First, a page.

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Fuel-Cell Hybrid Vehicle System Component Development

The objective of the project is the research on low-cost components for fuel-cell (FC) systems and electric drive systems, which can be used in future hybridised FC vehicles (a medium-term objective) and ICE vehicles. The components will be integrated and validated in two vehicles.

Tags: Road


Fuel-cell drivetrains for road transport applications are seen as the most promising technology for a sustainable mobility, especially when fuelled with hydrogen. Until now, intensive research and development has led to significant improvements of FC technology. However, market introduction of fuel-cell vehicles (FCV) has not yet been achieved due to several reasons. One very important point is the availability of reliable series components which can be mass-produced at low cost. This is a prerequisite for competitive fuel-cell vehicles. On the other hand, hybridisation of cars with internal combustion engines (ICE) is also a viable option for future transport. Hybrid (ICE) electric vehicles (HEV) could help to bridge the gap until hydrogen FCVs are available on the general market. FCVs and HEVs both need low cost e-drive components. Thus there is a need to achieve synergies between these two technologies in order to use scale effects for cost reduction of e-drive components. With this background, the project aims at the development of low-cost components for FCV hybrids and ICE hybrids in Europe. Automotive industries, suppliers, universities and research institutes are co-operating in a common effort to make the necessary steps forward.


The goals of the project are:

  • the improvement of fuel-cell system components for market readiness
  • the improvement of electric drivetrain components (synergies between FC and ICE hybrids) for market readiness
  • the optimisation of a system architecture for low-energy consumption, high performance, high durability and reliability
  • the optimisation of energy management
  • the development of low-cost components for mass production
  • the validation of component and system performance on FC vehicles.

The concrete targets of the project are:

  • low-cost automotive electrical turbochargers for air supply with high efficiency and high dynamics
  • low-cost humidifiers with high packaging density
  • low-cost hydrogen sensors for automotive use
  • effective low-cost hydrogen supply lines
  • highly efficient, high-powered density drivetrain
  • low-cost, high-powered Li-Ion batteries
  • enhanced FC drivetrain efficiency.
Example of an FC system (NuCellSYS HY-80) for an automotive drivetrain
Example of an FC system (NuCellSYS HY-80) for an automotive drivetrain

Description of work

The focus of the project is on components that have a high potential of significant cost reduction by decreasing the complexity and/or choosing innovative approaches to support a future mass production. The project is structured in four technical subprojects, plus one covering project management. In the subproject for the FC system components, the key components that are investigated are an innovative air supply based on electrical turbochargers, novel humidification subsystems, new hydrogen sensors and innovative hydrogen injection system components. In the subproject for the electric drive system we focus on highly integrated drivetrains (converters, inverters and electrical motors) and high-energy-density battery systems based on innovative Li-Ion technology, which has been developed in other EU-funded projects (EV-lift, Lionheart). All the component work is accompanied by a subproject covering work on vehicle requirements, subsystems and components (including standardisation and identification of synergies between FC and ICE hybrids), safety aspects, a comparative investigation of different electrical storage systems (battery/supercap) and the respective e-storage management. In the system level subproject, not only will the components be integrated and tested in the two validator vehicles, but work will also be performed on optimised vehicle control strategies, energy-management and the development of modular system control software.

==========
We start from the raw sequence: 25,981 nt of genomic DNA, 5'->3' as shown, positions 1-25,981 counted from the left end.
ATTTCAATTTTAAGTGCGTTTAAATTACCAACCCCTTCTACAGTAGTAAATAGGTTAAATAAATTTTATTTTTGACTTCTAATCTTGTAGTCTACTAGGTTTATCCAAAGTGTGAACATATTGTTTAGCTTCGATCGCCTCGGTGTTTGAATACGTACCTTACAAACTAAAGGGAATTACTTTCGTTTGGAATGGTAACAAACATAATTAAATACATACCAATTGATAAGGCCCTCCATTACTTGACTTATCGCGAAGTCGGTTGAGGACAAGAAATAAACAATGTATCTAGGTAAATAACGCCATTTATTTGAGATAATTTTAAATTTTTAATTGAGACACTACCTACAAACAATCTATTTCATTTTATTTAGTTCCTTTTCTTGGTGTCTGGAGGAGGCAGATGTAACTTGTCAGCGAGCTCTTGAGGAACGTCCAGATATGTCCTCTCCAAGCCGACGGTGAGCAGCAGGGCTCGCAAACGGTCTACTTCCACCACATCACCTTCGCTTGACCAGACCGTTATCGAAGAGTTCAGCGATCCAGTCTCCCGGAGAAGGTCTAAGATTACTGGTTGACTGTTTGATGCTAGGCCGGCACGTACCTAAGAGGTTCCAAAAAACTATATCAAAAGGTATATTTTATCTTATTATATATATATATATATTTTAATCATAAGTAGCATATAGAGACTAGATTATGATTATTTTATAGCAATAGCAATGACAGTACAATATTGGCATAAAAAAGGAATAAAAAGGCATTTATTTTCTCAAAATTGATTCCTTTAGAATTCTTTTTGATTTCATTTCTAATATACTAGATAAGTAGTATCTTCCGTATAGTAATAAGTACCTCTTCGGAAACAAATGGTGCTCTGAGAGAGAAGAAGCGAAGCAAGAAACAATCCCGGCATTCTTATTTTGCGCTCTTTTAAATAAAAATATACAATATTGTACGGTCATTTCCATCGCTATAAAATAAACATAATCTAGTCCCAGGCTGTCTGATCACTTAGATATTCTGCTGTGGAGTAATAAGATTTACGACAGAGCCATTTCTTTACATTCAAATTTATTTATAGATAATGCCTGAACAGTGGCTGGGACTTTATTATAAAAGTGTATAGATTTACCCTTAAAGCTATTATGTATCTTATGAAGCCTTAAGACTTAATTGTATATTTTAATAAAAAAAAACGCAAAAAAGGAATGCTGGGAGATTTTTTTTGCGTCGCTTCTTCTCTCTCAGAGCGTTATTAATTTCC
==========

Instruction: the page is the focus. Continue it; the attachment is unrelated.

The main results of the project will be improved FC-system components and improved components for the e-drive and fuel-cell systems as well as the hydrogen supply, with full specifications for these components and the systems. Components standardisation and synergies between FCVs and HEVs will also be an outcome of the project. Finally, the developed components will be integrated in two vehicles with widely different hybrid architectures, although both oriented to the light good delivery sector which is likely to constitute an early market for FCV vehicles in fleet applications. The first will be a larger, full hybrid delivery van, while the second will be a smaller vehicle with a range extender architecture.

Results from testing the two vehicles will show to which extent the same components and principles can be applied for different vehicle concepts. Components developed in the project are intended to form the basis for series components which could be produced from European suppliers for future vehicle drive trains. Integrating these in fuel-cell vehicles and (ICE) hybrid electric vehicles will thus allow the development of competitive products for the European and world markets.